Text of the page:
It was the perfect spot in which to hide-away for a few days and take stock of her life. Her friends had booked the secluded log cabin and even offered to pay and she had humbly accepted. She was glad now that she had.
She pulled her chair near to the opened French doors and tied the curtains back. The cabin was perched on the edge of a plateau, beneath which plunged a heavily treed valley, giving the impression that she was sitting amongst the treetops. Across the opposite side of the valley, sitting atop a similar plateau, the mountain rose like a transplanted Egyptian pyramid. Clouds played lazily across its face, flitting away from the setting sun. Later the sky would be studded with a million stars, each one a reminder to her of the Creator who had hung them there for all to see.
A previous occupant had thoughtfully placed kindling and paper in the fireplace and on the deck someone had stacked enough firewood to last throughout the remainder of the winter – if she wanted to stay that long. She struck a match to light the fire and knew immediately that she had made a mistake.
Certain things had always brought the memories rushing back. The striking of a match. The smell of oil and grease and sweat mingled together. The feel of cold damp bricks. A young child crying. Earth beneath her nails. A checked flannel shirt. Stale breath against her cheek. The taste of blood. A whisper in the dark.
She groped her way to the chair: vision blurring, body trembling, tension eating away at her insides. She drew her legs to her chest and was transported back to a time when secrets and hidden retreats were a part of the joys of childhood. Until someone had whispered in her ear.
“This will be our secret. Just our little secret. We won’t tell anyone will we? Just our secret then no one can spoil it.”
She fought back the bile as it rose in her throat. Not now, please God, not now.
The memories continued to wash over her and she shuddered in fear. It was starting again. Just when she thought she’d put it all behind her, it was starting all over again.
She lifted her eyes to the sky above and wanted to yell.
“Where were you God when all this was happening? Why didn’t you care? Why weren’t you there?”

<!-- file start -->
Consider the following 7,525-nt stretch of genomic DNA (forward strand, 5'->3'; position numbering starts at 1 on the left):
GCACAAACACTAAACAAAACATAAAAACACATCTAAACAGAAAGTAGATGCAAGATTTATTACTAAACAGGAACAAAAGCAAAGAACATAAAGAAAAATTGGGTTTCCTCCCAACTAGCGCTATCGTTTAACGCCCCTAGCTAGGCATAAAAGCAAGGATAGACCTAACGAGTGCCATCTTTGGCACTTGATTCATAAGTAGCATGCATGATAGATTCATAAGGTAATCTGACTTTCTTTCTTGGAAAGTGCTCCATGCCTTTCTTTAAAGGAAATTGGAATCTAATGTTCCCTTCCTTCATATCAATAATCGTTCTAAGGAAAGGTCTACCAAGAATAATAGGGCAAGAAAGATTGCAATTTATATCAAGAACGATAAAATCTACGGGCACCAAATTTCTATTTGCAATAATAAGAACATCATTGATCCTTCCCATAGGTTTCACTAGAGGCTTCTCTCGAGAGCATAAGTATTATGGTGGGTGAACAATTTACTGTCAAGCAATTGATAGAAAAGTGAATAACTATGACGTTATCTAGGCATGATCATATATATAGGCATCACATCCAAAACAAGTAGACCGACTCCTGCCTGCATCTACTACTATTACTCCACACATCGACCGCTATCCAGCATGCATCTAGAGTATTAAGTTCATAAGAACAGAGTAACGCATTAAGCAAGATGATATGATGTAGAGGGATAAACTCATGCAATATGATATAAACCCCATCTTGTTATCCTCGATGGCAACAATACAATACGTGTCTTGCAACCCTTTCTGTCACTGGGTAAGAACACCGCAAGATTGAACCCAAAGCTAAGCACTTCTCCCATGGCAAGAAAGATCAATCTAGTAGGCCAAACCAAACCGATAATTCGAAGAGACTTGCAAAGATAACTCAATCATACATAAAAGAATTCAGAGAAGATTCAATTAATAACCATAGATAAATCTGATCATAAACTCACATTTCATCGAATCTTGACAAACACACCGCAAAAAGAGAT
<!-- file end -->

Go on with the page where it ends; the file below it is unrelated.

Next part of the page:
The answer was a gentle caress intended to soothe her soul.
“I was there my child. I was there all along. When you were hurting, I hurt too. When you cried, I cried too.”
She clawed at the armrest on her chair.
“Why did you let it happen?” she screamed silently. “I knew you even as a child. You say You love me. Why didn’t You stop it?”
And again that still gentle voice: the voice that she had shut out for so many years. There was no shutting it out this time.
“You never asked. I was there waiting for you to call out to Me, but you never did.”
The answer stunned her. She remembered how she had lain awake at night and sobbed into her pillow trying to devise schemes to avoid what was happening to her. She’d tried running away, had even thought of dying, but there had been no escape. Even today, there was no escaping.
Again the words floated to her on the breeze.
“I was waiting child. Waiting for you to ask Me.”
She dropped to her knees. Her heart cried out the words that her lips could not utter.
“Help me now. I can’t take any more. Please. Don’t leave me alone. Help me now.”
She lay there as the sky outside darkened. The mountain gleaming white against the gathering gloom and the trees whispering happy secrets to one another. How long she lay there she did not know, but when she rose she felt a joyfulness and a sense of innocent trust that she had not experienced since that first terrible night when they had been stolen from her.
She rose, struck a match, and settled back in her chair to enjoy the flickering flames that teased the darkness and knew she was blanketed in love.
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